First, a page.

The book of Genesis in the Old Testament states: “In the beginning God created the heavens and the earth” – and modern Christians believe this is true. Just how God accomplished creation has been debated for centuries. Most modern scientists believe the beginning of the universe and the earth is best explained by the “Big Bang” theory. Scientific evidence gathered from excavations all over the world disclose thousands (if not millions) of fossilized skeletons whose ages can be accurately established using a number of proven radiometric dating methods. Brain size developments over the last few million years show a pattern of progressive brain enlargements leading up to modern man. We know from detailed field excavations and scientific studies that man evolved slowly over several million years from up-right, bi-pedal hominids into homo-sapiens – modern man. At some point, in the development of humans, God chose to breathe his Holy Spirit into his developing creatures and they became fully human. To be fully human one must have the presence and intelligence to recognize a conscience, to exercise free will and to know the difference between right and wrong. The Hebrews call this the “Neshama” – the soul of man. Biblically, this first event by humans is represented by the story of the symbolic couple – Adam and Eve.
The time frame for this momentous event is uncertain. Scientific scholars report “homo-sapiens” entering Eurasia around 150,000BC. Some of them – like the Neanderthals were not fully developed as humans but they survived the frigid Eurasian climates for over 100,000 years and eventually became extinct. The first fully human species – the Cro-Magnons – appeared about 50,000BC and lived to become our ancestors. We know that the first generations of homo-sapiens migrated out of Africa – north into the middle east, India and the far East. They were still hunter/gatherers – nomads searching for a better climate, more edible plants and herds of moving animals. The beginning of our civilization starts in the middle East (Iraq and Iran) in the “Fertile Crescent” – from the valley of the Tigris and Euphrates Rivers westward and then south along the eastern shores of the Mediterranean Sea. Why did it happen here? Why not in the Americas, in India or the Far East? It is a mystery to be solved.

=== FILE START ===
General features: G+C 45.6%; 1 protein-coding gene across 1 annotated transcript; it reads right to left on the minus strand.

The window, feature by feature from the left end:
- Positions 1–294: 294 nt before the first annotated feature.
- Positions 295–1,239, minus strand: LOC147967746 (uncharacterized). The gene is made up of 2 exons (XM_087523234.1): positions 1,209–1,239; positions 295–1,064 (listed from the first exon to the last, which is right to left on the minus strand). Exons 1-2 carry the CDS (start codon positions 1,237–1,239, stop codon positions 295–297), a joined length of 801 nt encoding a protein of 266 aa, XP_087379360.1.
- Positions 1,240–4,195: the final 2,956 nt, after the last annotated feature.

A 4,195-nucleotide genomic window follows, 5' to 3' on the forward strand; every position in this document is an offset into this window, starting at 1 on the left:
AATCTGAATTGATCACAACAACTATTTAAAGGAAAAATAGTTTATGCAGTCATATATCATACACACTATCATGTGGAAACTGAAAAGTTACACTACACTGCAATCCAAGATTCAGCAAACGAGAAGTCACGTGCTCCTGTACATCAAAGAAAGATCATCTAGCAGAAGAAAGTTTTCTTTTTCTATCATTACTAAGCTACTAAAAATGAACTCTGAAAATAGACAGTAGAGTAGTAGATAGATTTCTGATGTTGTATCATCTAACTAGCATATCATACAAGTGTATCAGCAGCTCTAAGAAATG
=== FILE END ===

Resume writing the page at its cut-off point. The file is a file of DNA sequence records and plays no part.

The key factors supporting the transition from a hunter/gatherer to an agricultural society was first, domestification of wild cereal grains into gardens and later, the domestication of herds of wild animals. The first crops were: emma wheat, econ wheat, barley, peas, chickpeas, bittervinch and flax. The deep rich soils of the”Fertile Crescent” and seasonal rainfall produced an abundance of wild plants for domestication. The Biblical story of the “Garden of Eden” symbolically describes the natural richness and variety of wild plants in this area.